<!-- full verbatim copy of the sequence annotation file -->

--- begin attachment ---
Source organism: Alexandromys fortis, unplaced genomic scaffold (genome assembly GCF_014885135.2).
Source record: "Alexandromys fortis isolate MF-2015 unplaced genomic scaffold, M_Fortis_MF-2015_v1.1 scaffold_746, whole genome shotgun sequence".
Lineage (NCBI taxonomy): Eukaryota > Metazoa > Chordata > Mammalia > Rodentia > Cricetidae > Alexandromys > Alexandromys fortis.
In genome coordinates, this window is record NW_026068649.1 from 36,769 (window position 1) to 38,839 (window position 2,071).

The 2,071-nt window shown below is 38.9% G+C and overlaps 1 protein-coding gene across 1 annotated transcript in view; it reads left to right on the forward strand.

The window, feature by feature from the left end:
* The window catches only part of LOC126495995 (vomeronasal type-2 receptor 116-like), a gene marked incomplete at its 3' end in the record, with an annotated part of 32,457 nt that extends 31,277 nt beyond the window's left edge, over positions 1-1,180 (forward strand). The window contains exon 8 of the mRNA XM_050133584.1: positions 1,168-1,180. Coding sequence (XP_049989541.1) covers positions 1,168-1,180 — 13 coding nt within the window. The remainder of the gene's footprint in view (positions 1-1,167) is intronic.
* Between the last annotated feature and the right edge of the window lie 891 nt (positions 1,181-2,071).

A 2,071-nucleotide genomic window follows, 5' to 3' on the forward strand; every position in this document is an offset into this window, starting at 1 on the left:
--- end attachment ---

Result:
Source organism: Alexandromys fortis, unplaced genomic scaffold (genome assembly GCF_014885135.2).
Source record: "Alexandromys fortis isolate MF-2015 unplaced genomic scaffold, M_Fortis_MF-2015_v1.1 scaffold_746, whole genome shotgun sequence".
Lineage (NCBI taxonomy): Eukaryota > Metazoa > Chordata > Mammalia > Rodentia > Cricetidae > Alexandromys > Alexandromys fortis.
In genome coordinates, this window is record NW_026068649.1 from 36,769 (window position 1) to 38,839 (window position 2,071).

The 2,071-nt window shown below is 38.9% G+C and overlaps 1 protein-coding gene across 1 annotated transcript in view; it reads left to right on the forward strand.

The window, feature by feature from the left end:
* The window catches only part of LOC126495995 (vomeronasal type-2 receptor 116-like), a gene marked incomplete at its 3' end in the record, with an annotated part of 32,457 nt that extends 31,277 nt beyond the window's left edge, over positions 1-1,180 (forward strand). The window contains exon 8 of the mRNA XM_050133584.1: positions 1,168-1,180. Coding sequence (XP_049989541.1) covers positions 1,168-1,180 — 13 coding nt within the window. The remainder of the gene's footprint in view (positions 1-1,167) is intronic.
* Between the last annotated feature and the right edge of the window lie 891 nt (positions 1,181-2,071).

A 2,071-nucleotide genomic window follows, 5' to 3' on the forward strand; every position in this document is an offset into this window, starting at 1 on the left: